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Self-Fulfilling Early-Contracting Rush

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  • Hao Li
  • Wing Suen

Abstract

In markets for entry-level professionals, the insurance motive drives some participants to sign early contracts. The rush to early contracting can be self-fulfilling, as both its effect on expectations about demand-supply balance in the subsequent spot market and the effect on it from changes in the demand-supply balance can be nonmonotone. Matching markets with more risk-averse participants, a greater uncertainty regarding relative supply of positions, or a more polarized distribution of applicant qualities are more vulnerable to self-fulfilling early-contracting rushes. Employers can have a collective interest in preventing early offers to a few promising applicants from starting the rushes. Copyright 2004 by the Economics Department Of The University Of Pennsylvania And Osaka University Institute Of Social And Economic Research Association.

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Bibliographic Info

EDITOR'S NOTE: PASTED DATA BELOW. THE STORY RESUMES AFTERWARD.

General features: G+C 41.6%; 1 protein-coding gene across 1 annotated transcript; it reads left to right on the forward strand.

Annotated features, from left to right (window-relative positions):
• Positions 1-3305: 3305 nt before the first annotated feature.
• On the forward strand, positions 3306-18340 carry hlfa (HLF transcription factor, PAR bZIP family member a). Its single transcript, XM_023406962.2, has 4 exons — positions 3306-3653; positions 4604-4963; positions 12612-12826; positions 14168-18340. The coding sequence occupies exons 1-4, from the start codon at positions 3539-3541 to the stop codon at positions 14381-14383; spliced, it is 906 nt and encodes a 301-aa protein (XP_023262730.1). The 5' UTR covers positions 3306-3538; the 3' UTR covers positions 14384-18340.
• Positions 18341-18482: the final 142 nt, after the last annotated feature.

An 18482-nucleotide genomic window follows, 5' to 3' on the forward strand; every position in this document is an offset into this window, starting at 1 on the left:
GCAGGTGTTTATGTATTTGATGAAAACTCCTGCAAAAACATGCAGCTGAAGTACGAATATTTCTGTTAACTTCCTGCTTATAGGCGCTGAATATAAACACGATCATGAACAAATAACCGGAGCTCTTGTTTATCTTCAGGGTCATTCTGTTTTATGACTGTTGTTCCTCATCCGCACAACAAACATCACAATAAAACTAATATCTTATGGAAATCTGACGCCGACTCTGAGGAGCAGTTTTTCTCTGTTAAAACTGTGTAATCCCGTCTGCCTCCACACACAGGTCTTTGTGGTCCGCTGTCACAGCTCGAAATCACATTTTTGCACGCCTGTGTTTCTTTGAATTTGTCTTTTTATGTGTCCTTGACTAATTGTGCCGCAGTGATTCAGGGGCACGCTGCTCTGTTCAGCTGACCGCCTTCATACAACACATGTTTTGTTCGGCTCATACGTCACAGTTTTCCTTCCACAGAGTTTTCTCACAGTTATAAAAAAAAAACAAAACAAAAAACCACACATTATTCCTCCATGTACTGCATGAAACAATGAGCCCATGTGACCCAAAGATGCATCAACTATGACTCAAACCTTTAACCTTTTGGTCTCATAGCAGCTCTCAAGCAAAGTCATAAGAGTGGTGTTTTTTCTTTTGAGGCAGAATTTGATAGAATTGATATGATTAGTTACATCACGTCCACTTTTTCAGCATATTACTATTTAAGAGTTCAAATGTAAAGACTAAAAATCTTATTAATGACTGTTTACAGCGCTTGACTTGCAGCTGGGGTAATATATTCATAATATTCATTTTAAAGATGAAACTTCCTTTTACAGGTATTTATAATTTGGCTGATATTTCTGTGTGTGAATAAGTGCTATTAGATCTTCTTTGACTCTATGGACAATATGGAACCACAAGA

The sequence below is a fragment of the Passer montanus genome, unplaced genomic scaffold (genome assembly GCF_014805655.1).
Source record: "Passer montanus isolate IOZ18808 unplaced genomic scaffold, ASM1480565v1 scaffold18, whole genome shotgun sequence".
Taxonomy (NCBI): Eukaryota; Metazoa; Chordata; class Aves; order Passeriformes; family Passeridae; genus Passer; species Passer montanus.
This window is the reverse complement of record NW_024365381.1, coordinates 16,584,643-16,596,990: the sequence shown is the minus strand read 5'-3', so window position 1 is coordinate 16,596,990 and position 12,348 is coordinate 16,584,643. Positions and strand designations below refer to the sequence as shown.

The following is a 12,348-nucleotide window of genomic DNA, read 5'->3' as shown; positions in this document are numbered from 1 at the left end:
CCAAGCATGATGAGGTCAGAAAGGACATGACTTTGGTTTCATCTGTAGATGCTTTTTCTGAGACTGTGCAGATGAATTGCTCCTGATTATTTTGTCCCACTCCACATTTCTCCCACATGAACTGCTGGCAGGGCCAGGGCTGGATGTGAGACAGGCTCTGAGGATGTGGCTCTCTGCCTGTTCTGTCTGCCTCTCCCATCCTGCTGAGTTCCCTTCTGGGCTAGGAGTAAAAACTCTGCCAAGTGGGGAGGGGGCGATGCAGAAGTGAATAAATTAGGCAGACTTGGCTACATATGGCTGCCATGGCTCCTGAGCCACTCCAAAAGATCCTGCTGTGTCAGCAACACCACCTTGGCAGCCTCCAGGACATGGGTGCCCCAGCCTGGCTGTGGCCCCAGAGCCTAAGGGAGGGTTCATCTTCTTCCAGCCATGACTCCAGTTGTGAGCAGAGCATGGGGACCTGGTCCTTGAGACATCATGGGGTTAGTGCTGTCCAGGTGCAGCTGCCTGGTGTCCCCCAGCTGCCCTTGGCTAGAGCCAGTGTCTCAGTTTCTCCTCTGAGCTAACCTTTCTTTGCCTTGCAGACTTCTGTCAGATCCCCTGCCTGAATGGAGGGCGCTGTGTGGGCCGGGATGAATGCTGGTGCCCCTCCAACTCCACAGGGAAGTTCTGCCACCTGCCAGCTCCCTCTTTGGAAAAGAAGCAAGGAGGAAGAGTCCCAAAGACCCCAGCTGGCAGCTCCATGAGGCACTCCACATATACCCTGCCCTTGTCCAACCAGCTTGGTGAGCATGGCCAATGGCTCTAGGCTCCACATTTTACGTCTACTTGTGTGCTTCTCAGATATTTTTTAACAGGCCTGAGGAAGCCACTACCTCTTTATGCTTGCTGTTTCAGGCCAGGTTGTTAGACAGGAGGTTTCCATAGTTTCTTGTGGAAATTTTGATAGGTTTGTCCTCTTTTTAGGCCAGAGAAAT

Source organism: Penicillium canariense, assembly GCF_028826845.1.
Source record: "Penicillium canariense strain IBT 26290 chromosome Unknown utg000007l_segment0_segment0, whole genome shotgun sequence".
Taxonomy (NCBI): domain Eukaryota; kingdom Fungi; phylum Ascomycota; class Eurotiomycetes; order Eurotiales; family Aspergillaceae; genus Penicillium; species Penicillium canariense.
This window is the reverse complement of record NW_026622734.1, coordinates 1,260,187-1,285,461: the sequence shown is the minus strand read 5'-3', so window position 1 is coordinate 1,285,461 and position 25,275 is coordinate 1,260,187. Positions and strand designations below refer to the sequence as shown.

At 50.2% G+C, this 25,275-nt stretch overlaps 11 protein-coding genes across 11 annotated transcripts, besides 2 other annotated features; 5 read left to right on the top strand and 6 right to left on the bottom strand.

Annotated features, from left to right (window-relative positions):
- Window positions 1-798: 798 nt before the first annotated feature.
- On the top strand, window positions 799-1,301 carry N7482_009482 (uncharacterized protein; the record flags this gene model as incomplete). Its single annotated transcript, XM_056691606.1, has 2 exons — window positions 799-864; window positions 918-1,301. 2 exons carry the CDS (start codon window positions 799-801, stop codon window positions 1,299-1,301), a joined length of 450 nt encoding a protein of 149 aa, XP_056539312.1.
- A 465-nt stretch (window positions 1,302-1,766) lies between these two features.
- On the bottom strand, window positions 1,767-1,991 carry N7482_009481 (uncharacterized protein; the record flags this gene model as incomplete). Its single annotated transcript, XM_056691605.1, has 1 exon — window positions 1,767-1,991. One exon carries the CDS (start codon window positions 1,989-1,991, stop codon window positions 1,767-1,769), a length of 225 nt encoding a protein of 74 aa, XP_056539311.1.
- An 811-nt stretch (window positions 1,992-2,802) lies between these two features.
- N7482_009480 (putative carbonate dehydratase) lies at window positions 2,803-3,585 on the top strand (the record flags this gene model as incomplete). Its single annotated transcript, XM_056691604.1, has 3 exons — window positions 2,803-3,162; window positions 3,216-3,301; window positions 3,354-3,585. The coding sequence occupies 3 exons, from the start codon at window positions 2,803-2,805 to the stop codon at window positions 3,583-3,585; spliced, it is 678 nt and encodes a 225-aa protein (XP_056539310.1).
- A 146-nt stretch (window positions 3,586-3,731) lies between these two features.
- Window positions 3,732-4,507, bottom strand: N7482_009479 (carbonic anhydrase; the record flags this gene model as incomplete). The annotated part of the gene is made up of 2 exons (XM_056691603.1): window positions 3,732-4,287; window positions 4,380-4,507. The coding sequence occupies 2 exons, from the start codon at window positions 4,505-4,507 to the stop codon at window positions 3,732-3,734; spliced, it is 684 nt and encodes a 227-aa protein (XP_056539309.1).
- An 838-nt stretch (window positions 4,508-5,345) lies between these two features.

Article provided by Department of Economics, University of Pennsylvania and Osaka University Institute of Social and Economic Research Association in its journal International Economic Review.

Volume (Year): 45 (2004)
Issue (Month): 1 (02)
Pages: 301-324

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Handle: RePEc:ier:iecrev:v:45:y:2004:i:1:p:301-324

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Cited by:
  1. Josephson, Jens & Shapiro, Joel, 2008. "Interviews and Adverse Selection," CEPR Discussion Papers 6837, C.E.P.R. Discussion Papers.
  2. Ettore Damiano & Hao Li, 2004. "Unraveling of Dynamic Sorting," Econometric Society 2004 Latin American Meetings 72, Econometric Society.
  3. Muriel Niederle & Alvin E. Roth & M. Utku Ünver, 2013. "Unraveling Results from Comparable Demand and Supply: An Experimental Investigation," Games, MDPI, Open Access Journal, vol. 4(2), pages 243-282, June.
  4. Alvin E. Roth, 2007. "Deferred Acceptance Algorithms: History, Theory, Practice, and Open Questions," NBER Working Papers 13225, National Bureau of Economic Research, Inc.
  5. Guillaume Frechette & Alvin E. Roth & M. Utku Ünver, 2004. "Unraveling Yields Inefficient Matchings: Evidence from Post- Season College Football Bowls," Microeconomics 0404001, EconWPA, revised 24 Sep 2004.

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